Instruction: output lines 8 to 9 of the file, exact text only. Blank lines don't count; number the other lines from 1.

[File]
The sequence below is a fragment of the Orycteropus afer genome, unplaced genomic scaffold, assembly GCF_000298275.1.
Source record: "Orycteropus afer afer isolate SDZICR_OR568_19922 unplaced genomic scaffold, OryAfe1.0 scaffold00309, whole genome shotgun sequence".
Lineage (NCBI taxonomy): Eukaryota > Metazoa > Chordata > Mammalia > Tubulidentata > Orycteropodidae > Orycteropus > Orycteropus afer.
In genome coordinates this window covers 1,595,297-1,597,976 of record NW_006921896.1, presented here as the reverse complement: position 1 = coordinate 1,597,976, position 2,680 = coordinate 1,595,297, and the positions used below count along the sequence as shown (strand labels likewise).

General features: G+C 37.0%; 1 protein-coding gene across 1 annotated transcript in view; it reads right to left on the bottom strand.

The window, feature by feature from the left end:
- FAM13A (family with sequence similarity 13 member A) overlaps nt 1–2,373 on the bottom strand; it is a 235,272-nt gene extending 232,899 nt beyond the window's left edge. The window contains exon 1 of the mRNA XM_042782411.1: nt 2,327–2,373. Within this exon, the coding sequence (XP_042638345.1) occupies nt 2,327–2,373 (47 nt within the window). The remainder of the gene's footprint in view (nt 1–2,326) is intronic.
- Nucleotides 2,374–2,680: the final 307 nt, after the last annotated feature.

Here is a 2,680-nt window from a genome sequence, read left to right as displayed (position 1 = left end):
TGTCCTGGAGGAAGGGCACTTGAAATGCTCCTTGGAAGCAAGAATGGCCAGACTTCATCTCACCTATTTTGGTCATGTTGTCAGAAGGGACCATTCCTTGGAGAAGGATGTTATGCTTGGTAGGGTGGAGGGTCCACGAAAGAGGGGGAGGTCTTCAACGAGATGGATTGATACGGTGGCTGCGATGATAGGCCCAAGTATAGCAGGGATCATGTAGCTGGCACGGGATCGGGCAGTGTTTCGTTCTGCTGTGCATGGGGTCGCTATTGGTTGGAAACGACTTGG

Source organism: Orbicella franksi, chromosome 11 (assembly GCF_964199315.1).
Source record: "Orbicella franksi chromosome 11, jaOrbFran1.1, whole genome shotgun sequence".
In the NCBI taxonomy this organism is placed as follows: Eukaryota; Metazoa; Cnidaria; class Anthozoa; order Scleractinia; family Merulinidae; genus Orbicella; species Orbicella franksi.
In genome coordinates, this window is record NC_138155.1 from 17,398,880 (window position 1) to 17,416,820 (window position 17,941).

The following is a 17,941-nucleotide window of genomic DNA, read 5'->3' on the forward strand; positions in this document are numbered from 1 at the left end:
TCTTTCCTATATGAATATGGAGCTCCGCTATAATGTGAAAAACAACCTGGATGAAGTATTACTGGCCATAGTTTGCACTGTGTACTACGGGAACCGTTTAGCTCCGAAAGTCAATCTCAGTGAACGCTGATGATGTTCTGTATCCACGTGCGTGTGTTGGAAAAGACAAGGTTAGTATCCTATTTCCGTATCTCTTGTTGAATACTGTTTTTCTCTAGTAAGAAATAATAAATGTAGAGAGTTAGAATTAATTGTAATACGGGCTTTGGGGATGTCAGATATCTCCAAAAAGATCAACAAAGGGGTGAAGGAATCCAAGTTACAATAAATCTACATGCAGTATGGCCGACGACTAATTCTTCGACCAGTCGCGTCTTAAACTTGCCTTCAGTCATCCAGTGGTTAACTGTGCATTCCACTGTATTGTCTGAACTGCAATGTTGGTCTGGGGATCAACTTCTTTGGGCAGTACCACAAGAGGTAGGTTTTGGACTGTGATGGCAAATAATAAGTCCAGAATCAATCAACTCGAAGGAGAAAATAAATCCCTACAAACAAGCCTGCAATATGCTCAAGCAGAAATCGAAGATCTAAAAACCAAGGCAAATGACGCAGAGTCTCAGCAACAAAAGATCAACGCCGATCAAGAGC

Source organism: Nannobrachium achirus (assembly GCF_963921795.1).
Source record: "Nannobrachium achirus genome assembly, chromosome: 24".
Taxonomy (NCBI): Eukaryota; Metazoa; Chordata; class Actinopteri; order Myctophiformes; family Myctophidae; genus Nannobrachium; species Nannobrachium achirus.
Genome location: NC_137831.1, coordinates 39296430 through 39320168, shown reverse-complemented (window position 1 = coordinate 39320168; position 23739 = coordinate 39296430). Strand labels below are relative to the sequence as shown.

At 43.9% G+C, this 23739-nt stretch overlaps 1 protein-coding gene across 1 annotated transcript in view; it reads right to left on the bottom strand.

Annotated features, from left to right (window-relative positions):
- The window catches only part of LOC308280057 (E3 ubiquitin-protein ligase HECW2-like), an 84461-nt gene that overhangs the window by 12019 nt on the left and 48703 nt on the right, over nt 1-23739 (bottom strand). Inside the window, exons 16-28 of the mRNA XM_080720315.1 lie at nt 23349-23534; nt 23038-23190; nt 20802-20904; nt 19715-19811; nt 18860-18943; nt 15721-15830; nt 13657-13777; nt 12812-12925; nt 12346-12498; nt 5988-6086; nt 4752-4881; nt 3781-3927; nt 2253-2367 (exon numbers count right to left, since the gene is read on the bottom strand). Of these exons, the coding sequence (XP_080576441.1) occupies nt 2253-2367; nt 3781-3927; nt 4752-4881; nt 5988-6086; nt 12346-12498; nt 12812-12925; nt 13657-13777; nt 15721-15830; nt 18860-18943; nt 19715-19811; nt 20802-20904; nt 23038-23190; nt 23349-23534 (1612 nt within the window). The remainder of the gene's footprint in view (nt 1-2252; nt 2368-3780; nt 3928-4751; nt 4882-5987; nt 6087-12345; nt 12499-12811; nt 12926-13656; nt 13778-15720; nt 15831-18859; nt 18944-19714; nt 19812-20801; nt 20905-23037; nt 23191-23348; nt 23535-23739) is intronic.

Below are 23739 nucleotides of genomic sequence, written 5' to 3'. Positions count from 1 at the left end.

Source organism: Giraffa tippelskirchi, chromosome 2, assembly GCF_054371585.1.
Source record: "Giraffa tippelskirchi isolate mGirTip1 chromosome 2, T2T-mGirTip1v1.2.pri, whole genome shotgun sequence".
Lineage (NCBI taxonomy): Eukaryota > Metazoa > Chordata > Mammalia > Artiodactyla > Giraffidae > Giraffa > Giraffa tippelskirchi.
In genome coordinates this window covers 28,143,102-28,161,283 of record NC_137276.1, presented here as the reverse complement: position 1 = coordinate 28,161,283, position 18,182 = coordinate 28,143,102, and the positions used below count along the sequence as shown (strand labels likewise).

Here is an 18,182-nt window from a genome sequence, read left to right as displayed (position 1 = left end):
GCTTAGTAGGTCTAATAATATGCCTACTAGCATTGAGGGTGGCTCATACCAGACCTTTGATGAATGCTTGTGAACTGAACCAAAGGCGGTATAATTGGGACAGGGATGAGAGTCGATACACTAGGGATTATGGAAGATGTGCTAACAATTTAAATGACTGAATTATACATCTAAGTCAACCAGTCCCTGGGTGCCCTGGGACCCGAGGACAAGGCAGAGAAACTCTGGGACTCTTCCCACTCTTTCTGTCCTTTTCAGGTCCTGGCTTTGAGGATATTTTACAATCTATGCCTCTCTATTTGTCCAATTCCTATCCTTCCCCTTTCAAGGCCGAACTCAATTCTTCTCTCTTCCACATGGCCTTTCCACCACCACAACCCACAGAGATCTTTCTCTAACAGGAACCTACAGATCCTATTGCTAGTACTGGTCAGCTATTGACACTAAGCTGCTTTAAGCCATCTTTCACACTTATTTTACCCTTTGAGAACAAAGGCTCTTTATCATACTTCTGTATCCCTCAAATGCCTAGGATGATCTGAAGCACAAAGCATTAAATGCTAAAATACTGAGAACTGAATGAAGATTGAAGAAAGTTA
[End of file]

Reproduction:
- Nucleotides 2,374–2,680: the final 307 nt, after the last annotated feature.

Here is a 2,680-nt window from a genome sequence, read left to right as displayed (position 1 = left end):